I learned through this method that you can't actually beat the game legitimately. The game will always stop at a worm size of 196 due to a bug in placing the next * piece.
Both worm size 195 and 196 place the * on the same place and a bug in that logic means that the arrakis array never gets updated correctly.
X and Y positions for 195 and 196 are the SAME
I confirmed this bug with the challenge author, but needed to find another way to solve it.

At this point the better way to solve this problem is to reverse the vibration function and determine the X and Y values that would be generated for each size and manually build the pieces ourselves. But I really wanted the program to print me the flag so... I opted to over-instrument and write a really complicated set of hooks to generate the flag.

I'm a big fan of the LD_PRELOAD trick, and with that trick did you know that you can hook a binaries main function? Well really the libc function to call it. So the idea here is to run our code AFTER the program has been loaded into memory so that we can reference all the symbols and functions within our hooks.
My generic hook for the program looks like the following:
/*
* Wrapper for __libc_start_main() that replaces the real main
* function with our hooked version.
*/
int __libc_start_main(
int (*main)(int, char **, char **),
int argc,
char **argv,
int (*init)(int, char **, char **),
void (*fini)(void),
void (*rtld_fini)(void),
void *stack_end)
{
/* Save the real main function address */
main_orig = main;
/* Find the real __libc_start_main()... */
typeof(&__libc_start_main) orig = dlsym(RTLD_NEXT, "__libc_start_main");
printf("main located at 0x%lX\n", main_orig);
main_addr = main_orig;
/* ... and call it with our custom main function */
return orig(main_hook, argc, argv, init, fini, rtld_fini, stack_end);
}
I compiled this hook using: gcc solve_worm_main_hook.c -o main_hook.so -fPIC -shared -ldl which links in the dlfcn headers and I ended up running LD_PRELOAD=./main_hook.so ./worm each time I wanted to test and run my hook.

My objective was to replicate all the functionality out of the main() function in the binary, so the very first thing I needed were references to each function and symbol. Unfortunately they weren't exported so I couldn't use dlsym to do it, so I relied on pwntools' ELF parsing to show me the offsets from the program's main function.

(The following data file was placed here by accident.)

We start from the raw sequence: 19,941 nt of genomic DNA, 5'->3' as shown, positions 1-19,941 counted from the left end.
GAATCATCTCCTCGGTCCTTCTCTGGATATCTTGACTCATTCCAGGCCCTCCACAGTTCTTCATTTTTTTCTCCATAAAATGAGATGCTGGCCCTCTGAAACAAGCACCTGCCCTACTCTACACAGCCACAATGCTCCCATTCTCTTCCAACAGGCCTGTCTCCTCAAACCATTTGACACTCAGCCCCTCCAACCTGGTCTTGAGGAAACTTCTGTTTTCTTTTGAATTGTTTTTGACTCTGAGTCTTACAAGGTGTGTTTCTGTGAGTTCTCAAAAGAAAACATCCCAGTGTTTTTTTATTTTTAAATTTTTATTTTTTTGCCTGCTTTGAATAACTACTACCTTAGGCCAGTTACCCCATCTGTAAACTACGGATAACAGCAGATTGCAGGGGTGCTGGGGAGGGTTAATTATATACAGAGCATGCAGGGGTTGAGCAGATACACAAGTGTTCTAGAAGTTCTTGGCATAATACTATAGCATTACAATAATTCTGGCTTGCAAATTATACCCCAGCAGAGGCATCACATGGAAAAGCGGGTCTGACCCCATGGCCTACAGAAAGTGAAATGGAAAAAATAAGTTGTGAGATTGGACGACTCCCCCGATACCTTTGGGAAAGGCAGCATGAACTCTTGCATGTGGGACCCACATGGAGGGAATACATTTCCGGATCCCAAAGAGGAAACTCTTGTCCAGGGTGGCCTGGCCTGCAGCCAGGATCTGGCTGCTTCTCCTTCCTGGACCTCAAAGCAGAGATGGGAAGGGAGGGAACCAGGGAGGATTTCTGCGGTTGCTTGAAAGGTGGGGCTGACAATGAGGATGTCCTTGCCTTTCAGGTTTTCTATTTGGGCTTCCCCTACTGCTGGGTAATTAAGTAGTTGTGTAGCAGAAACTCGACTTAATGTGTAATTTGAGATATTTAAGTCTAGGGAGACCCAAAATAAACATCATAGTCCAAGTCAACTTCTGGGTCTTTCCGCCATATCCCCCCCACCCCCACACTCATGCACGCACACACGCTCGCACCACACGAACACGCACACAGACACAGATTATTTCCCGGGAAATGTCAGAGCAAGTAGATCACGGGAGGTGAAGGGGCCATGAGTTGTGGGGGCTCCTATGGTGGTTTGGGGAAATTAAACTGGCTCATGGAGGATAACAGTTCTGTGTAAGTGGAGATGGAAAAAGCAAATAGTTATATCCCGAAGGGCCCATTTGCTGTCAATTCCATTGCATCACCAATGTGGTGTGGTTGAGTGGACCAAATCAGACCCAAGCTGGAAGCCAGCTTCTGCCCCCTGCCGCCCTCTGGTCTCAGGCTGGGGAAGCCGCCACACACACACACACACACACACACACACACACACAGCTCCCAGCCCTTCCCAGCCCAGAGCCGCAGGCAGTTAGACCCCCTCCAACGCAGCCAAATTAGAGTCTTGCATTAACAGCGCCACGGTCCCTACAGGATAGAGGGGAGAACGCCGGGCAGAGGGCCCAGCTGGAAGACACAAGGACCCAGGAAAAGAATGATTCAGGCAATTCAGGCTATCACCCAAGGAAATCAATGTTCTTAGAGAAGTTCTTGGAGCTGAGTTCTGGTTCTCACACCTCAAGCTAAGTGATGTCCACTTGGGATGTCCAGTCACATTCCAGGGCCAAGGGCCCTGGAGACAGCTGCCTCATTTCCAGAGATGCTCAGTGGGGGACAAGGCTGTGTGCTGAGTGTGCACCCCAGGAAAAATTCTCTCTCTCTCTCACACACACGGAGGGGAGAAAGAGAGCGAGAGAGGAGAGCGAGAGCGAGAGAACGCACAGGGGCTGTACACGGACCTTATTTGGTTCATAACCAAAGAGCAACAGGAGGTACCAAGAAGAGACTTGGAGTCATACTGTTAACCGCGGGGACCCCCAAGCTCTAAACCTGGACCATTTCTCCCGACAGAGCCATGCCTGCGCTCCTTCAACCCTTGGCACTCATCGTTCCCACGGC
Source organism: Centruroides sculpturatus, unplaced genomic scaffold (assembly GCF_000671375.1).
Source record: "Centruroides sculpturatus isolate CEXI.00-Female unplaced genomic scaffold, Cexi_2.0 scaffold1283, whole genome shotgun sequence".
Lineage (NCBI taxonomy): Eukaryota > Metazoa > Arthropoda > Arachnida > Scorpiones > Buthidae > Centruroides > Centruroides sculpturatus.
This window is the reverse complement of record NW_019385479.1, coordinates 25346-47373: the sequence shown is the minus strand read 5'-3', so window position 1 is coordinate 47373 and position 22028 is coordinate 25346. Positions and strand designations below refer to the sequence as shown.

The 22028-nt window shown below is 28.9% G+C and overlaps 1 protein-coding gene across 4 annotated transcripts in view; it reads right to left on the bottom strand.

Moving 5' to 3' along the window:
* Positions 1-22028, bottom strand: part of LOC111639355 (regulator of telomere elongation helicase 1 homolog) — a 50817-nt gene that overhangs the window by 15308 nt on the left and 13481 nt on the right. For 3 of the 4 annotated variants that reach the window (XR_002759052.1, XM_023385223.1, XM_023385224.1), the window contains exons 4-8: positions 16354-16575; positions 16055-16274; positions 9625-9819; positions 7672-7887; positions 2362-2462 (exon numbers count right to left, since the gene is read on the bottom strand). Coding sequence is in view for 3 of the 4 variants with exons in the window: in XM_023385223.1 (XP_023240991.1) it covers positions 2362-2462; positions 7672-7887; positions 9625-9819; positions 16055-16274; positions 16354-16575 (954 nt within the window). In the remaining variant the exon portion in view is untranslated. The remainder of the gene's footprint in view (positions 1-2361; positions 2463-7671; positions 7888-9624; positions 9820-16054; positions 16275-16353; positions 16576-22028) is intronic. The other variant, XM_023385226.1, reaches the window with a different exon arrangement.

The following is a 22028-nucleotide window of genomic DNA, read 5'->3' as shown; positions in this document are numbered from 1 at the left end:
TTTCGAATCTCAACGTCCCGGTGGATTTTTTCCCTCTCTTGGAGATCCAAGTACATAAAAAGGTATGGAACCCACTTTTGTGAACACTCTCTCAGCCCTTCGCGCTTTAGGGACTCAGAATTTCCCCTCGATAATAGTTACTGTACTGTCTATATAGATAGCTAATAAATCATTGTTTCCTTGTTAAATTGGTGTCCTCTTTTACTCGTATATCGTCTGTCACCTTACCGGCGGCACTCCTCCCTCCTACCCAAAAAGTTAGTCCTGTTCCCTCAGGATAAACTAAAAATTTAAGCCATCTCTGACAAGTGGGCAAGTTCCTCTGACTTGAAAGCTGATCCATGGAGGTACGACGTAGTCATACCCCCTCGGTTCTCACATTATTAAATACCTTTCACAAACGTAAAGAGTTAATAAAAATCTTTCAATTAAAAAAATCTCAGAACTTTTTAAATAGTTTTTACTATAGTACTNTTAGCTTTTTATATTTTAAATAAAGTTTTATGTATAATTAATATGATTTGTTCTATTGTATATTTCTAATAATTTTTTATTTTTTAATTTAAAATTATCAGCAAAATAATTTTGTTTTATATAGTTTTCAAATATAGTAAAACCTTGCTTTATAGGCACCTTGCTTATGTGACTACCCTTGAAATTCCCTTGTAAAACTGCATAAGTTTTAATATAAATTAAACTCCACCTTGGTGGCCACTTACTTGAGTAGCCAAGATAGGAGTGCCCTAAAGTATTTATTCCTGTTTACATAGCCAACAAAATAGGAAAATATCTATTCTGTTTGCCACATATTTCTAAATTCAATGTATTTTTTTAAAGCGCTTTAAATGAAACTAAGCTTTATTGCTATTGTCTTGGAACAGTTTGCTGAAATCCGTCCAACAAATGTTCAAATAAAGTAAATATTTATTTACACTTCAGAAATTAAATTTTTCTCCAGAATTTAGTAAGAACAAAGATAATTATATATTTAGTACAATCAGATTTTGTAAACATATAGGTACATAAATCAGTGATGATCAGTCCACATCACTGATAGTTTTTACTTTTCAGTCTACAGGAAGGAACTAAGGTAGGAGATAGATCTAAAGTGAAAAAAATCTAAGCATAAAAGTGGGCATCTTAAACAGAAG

In the hook for main, the very first argument passed to my is the relocated/PIE address of main and so I can use that to calculate where everything else in memory is loaded! I set it as a global variable and referenced it inside of my setup code.
int main_hook(int argc, char **argv, char **envp)
{
puts("In main hook");
// no dlsym, no problem
void (*clear_func)() = main_addr - (4864 - 2730);
void (*wormsign_func)() = main_addr - (4864 - 4694);
unsigned long (*vibration_func)() = main_addr - (4864 - 2826);
void (*print_flag_func)() = main_addr - (4864 - 4741);
void (*frame_func)() = main_addr - (4864 - 2987);
void (*draw_func)() = main_addr - (4864 - 3623);
}
This technique would enable me to call a function like clear() by calling clear_func() in my hook, which is perfect for emulating the calls in main(). My next issue was getting the values for the worm symbol and other global variables used across the program.
Since those symbols were globals, they're mapped into the program's BSS and aren't guaranteed to be at a certain offset after the loader loads the binary into memory. So I needed a way to search for them.

Since the program hasn't run yet, nothing is initialized. Fortunately we can call the functions present in the binary like the wormsign function!
The wormsign function will initialize our position, length, and direction